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Bone Broth: A Nutrient-Rich Meal or Just a Fad?

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Over the last few years, you might have noticed a lot of bone broth on the shelf at your local supermarket. But what exactly is it, and why is it suddenly all over the place?

Bone broth certainly isn’t new—people have been eating it for over 10,000 years. Its recent resurgence, though, is due mostly to the health benefits it’s purported to provide. But, are these claims true? Let’s find out!

What Is Bone Broth?

To be clear, bone broth is essentially a hybrid of a stock and a broth. A broth is made by simmering meat, vegetables, and aromatics in water, and a stock is made by simmering bones, vegetables, and aromatics in water. A very neutral stock can be achieved by using meatless bones, however, stripping animal bones of all their meat isn’t as easy as it might sound.

This is why people usually make a stock using bones that still have meat and connective tissue attached. Vinegar is also used to help extract all the minerals and nutrients from the marrow. You usually simmer all of the ingredients in a bone broth for 12-24 hours.

Once it’s cooled, a good bone broth has a very gelatinous consistency due to the collagen released from the marrow. You’ll basically have a meat/bone Jell-O. At this point, many people will be out, as that sounds very unappetizing.

However, the flavor and nutritional value that bone broth provides are widely touted to be pretty incredible. Let’s look at what else you can add to a bone broth to improve its flavor, as well as its health benefits.

Additional Ingredients and Health Benefits

Chopped onions, celery, and carrots on a wooden cutting board.
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A bone broth will contain blanched or roasted bones, mirepoix (onion, celery, and carrots), as well as some aromatics. Aromatics are fragrant herbs, spices, and vegetables that add a deeper flavor to your bone broth.

When it comes to the bones themselves, you can use them from any animal, including pork, veal, beef, chicken, fish, lamb, and more. For extra nutritional value, when your bone broth is complete, you can make a soup containing more nutrient-rich vegetables, leeks, and kale. After all, nothing soothes the soul like sipping a hot cup of soup in the winter.

The health benefits bone broth is purported to contain are derived from several nutrients it has, however, research is still being conducted on this. At this writing, there are actually very few scientific studies that prove there are any health benefits at all from eating bone broth.

One benefit that has been scientifically proven is that chicken soup made with bone broth helps to clear nasal passages.

Unfortunately, when it comes to claims of weight loss, relief of joint pain, or softer skin, there’s little scientific evidence to support it. If you’ve heard anything about broth strengthening your bones and improving digestion, science hasn’t entirely backed those up, either.

Still, if you want to try it out for yourself (or you have a stuffy nose), we’ll walk you through how to make your own homemade bone broth.

How to Make a Bone Broth

Roasted beef bones with vegetables, herbs and spices in the background.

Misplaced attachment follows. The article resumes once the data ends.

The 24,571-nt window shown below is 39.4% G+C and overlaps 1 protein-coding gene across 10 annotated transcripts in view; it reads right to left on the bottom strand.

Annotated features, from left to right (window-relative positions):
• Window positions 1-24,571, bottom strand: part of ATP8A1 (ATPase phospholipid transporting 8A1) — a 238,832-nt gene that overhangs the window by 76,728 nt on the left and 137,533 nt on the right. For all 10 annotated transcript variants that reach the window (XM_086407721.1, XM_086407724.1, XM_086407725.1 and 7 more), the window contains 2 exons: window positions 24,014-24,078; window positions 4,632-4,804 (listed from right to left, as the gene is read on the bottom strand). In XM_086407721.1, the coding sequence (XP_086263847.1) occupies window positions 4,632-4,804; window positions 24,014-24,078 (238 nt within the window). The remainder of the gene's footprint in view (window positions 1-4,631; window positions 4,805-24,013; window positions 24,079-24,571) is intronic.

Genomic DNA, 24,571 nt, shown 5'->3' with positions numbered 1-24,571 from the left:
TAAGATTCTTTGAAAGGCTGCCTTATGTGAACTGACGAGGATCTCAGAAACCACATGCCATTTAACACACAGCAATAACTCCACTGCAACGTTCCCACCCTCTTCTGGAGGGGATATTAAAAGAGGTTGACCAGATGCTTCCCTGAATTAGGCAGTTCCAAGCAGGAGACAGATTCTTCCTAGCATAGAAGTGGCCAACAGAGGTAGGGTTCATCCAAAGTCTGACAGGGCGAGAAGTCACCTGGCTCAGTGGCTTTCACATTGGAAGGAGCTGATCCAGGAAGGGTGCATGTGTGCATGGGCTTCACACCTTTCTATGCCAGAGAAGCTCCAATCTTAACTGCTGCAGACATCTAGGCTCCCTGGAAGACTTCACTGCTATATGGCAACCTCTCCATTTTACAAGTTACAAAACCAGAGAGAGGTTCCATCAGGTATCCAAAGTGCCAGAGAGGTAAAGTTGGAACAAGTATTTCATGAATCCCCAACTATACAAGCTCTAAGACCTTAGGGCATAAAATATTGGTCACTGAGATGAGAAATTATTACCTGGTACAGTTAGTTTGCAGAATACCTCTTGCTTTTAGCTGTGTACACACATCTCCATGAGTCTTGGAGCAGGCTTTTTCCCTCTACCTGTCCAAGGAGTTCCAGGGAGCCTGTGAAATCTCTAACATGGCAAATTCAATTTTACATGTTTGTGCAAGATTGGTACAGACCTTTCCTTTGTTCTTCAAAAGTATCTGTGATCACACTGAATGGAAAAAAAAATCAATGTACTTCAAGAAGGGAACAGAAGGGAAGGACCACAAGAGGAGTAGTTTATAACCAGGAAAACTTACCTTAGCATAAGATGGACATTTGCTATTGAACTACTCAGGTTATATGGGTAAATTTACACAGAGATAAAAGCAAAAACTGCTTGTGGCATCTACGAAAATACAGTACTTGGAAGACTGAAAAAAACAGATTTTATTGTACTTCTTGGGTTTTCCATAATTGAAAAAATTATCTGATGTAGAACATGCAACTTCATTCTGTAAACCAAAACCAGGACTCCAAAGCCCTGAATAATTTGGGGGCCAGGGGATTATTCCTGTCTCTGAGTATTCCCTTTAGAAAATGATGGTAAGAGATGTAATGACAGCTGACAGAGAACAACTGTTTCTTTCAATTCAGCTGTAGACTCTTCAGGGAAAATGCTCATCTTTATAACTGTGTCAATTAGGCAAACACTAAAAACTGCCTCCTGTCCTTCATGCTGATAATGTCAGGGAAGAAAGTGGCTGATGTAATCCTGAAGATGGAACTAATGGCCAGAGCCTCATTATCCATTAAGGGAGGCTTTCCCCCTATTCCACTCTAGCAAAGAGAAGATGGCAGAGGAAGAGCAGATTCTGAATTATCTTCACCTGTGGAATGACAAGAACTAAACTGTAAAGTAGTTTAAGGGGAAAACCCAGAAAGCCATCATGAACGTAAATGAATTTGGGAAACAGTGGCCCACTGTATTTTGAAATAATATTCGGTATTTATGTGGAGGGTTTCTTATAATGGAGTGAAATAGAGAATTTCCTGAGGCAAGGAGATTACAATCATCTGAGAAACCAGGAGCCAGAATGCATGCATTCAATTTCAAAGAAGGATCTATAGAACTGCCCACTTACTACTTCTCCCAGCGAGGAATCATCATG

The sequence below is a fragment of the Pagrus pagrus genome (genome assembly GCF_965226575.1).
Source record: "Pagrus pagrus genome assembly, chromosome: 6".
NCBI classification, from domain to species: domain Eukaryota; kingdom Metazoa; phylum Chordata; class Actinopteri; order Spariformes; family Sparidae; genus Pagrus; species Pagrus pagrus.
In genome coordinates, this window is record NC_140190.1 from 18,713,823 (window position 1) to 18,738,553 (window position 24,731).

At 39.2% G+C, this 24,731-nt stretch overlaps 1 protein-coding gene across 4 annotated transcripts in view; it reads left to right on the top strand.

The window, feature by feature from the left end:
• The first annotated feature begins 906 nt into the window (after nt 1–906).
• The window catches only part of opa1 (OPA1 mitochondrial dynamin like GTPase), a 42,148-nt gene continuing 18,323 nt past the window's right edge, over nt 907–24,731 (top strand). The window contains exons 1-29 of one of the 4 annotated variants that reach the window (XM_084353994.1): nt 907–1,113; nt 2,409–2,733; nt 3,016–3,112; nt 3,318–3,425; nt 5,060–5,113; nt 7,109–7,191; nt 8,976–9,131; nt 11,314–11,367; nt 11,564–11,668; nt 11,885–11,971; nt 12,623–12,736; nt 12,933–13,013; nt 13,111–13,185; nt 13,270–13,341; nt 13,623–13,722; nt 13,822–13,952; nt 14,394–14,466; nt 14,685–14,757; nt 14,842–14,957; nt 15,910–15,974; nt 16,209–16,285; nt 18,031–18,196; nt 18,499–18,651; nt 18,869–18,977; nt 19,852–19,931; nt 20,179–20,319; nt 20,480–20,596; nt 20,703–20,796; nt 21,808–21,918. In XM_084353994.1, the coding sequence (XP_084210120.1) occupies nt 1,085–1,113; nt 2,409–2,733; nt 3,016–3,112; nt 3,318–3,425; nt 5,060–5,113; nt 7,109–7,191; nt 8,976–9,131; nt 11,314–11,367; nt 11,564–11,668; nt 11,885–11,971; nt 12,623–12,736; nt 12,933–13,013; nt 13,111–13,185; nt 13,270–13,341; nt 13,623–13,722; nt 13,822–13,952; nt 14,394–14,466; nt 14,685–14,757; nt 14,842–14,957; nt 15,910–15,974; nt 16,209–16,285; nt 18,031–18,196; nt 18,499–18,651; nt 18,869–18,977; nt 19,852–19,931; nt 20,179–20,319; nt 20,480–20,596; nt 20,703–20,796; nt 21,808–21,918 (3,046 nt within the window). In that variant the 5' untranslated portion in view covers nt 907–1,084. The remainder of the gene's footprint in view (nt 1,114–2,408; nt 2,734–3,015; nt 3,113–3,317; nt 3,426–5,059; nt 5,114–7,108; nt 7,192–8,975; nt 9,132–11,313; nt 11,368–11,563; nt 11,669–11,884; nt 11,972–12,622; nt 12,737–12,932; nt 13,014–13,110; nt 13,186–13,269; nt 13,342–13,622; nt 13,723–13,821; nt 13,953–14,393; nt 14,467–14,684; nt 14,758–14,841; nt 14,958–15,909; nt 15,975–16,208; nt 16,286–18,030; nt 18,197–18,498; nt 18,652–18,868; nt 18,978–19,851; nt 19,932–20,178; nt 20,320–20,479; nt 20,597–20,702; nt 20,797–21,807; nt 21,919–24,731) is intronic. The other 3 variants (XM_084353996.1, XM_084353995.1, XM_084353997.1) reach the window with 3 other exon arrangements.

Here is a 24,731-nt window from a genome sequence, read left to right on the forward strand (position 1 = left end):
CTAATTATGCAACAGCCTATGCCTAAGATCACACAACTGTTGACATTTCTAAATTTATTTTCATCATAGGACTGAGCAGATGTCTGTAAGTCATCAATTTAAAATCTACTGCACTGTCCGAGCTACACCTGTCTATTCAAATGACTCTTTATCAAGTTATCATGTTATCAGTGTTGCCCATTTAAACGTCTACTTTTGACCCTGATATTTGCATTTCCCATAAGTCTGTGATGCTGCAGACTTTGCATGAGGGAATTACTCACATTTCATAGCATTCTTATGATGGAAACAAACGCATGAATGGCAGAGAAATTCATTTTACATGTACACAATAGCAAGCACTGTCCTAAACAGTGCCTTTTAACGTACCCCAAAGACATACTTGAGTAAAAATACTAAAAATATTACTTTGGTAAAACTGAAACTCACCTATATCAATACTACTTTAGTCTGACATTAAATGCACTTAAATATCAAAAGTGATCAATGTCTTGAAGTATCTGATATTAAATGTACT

Emilee Unterkoefler / LifeSavvy

Making a bone broth is really very simple, and you can do it with just a few ingredients and tools. For this article, we created a bone broth using beef bones.

You’ll need the following ingredients:

  • 1 Gallon of water.
  • 2-4 Lbs. of animal bones (if some meat is still attached, that’s okay).
  • 1-2 Tablespoons of apple cider vinegar.
  • 1 Small onion.
  • 2-3 Carrots.
  • 2-3 Stalks of celery.
  • 1 Head of garlic, sliced in half, across.
  • 2 Tablespoons of peppercorns
  • 2 Bay leaves
  • Fresh parsley

Once you’ve gathered your supplies, follow these steps:

1. Preheat your oven to 425 degrees Fahrenheit, and then roast the bones for about 30 minutes.

2. Prep and slice vegetables and aromatics, and then set aside.

Celery, carrots, onion, garlic, and peppercorns on a counter.
Emilee Unterkoefler / LifeSavvy

3. Place all ingredients in a stockpot and bring to a simmer. Allow to simmer for 12 hours or more. The safest (and easiest) way to do this is by prepping everything the day before, and then simmering all day (12-15 hours) the next while you’re awake.

A stockpot full of simmering bone broth.
Emilee Unterkoefler / LifeSavvy

4. Allow your bone broth to completely cool. To avoid contamination, you want it to cool as quickly as possible. To expedite the process, transfer the broth to smaller pots and stir with an ice wand.

Warning: You should never place hot broth in a refrigerator to cool, as this will allow it to enter the danger zone temperature range, and allow bacteria to form.

5. Strain the bones and set aside. If you’d like, you can strip off any extra meat and use it in your broth.

After your broth is completely cool, you should be left with a brown, Jell-O-like consistency that’s ready to use in soups, stocks, and anything else you want.


While the scientific jury is still out on the purported health benefits of bone broth, the flavor it adds to soups and stocks can’t be denied. Now that you know how to make it yourself, it’s time to start using it in some recipes!

Emilee Unterkoefler Emilee Unterkoefler
Emilee Unterkoefler is a freelance food writer, hiking enthusiast, and mama with over ten years of experience working in the food industry. Read Full Bio »
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